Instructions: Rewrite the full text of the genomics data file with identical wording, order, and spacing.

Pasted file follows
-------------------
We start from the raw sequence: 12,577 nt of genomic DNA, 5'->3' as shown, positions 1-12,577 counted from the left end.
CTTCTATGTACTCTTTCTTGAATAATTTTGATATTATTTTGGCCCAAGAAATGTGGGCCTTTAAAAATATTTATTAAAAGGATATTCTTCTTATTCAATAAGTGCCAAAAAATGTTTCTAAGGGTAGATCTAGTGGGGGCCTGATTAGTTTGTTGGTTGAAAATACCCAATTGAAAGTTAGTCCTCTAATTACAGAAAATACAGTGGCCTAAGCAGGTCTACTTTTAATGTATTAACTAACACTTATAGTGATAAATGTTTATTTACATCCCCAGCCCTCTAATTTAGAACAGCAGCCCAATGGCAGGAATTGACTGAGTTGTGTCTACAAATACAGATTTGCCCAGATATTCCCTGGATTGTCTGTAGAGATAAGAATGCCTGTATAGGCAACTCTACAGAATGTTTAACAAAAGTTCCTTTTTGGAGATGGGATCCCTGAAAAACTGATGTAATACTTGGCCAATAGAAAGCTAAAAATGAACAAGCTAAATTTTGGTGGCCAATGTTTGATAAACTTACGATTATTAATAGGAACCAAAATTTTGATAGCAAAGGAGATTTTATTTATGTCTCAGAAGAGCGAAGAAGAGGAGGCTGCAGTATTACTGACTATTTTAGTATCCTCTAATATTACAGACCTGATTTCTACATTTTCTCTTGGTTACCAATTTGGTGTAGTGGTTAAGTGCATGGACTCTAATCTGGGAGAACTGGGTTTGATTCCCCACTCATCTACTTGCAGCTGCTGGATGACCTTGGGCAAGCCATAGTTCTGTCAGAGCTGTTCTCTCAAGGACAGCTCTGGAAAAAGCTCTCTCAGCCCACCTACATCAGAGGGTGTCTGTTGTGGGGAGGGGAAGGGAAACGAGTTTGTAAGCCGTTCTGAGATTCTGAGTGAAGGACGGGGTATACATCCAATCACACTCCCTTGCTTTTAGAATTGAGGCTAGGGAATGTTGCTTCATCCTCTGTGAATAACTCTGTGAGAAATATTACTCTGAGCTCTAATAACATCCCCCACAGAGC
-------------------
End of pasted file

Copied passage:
We start from the raw sequence: 12,577 nt of genomic DNA, 5'->3' as shown, positions 1-12,577 counted from the left end.
CTTCTATGTACTCTTTCTTGAATAATTTTGATATTATTTTGGCCCAAGAAATGTGGGCCTTTAAAAATATTTATTAAAAGGATATTCTTCTTATTCAATAAGTGCCAAAAAATGTTTCTAAGGGTAGATCTAGTGGGGGCCTGATTAGTTTGTTGGTTGAAAATACCCAATTGAAAGTTAGTCCTCTAATTACAGAAAATACAGTGGCCTAAGCAGGTCTACTTTTAATGTATTAACTAACACTTATAGTGATAAATGTTTATTTACATCCCCAGCCCTCTAATTTAGAACAGCAGCCCAATGGCAGGAATTGACTGAGTTGTGTCTACAAATACAGATTTGCCCAGATATTCCCTGGATTGTCTGTAGAGATAAGAATGCCTGTATAGGCAACTCTACAGAATGTTTAACAAAAGTTCCTTTTTGGAGATGGGATCCCTGAAAAACTGATGTAATACTTGGCCAATAGAAAGCTAAAAATGAACAAGCTAAATTTTGGTGGCCAATGTTTGATAAACTTACGATTATTAATAGGAACCAAAATTTTGATAGCAAAGGAGATTTTATTTATGTCTCAGAAGAGCGAAGAAGAGGAGGCTGCAGTATTACTGACTATTTTAGTATCCTCTAATATTACAGACCTGATTTCTACATTTTCTCTTGGTTACCAATTTGGTGTAGTGGTTAAGTGCATGGACTCTAATCTGGGAGAACTGGGTTTGATTCCCCACTCATCTACTTGCAGCTGCTGGATGACCTTGGGCAAGCCATAGTTCTGTCAGAGCTGTTCTCTCAAGGACAGCTCTGGAAAAAGCTCTCTCAGCCCACCTACATCAGAGGGTGTCTGTTGTGGGGAGGGGAAGGGAAACGAGTTTGTAAGCCGTTCTGAGATTCTGAGTGAAGGACGGGGTATACATCCAATCACACTCCCTTGCTTTTAGAATTGAGGCTAGGGAATGTTGCTTCATCCTCTGTGAATAACTCTGTGAGAAATATTACTCTGAGCTCTAATAACATCCCCCACAGAGC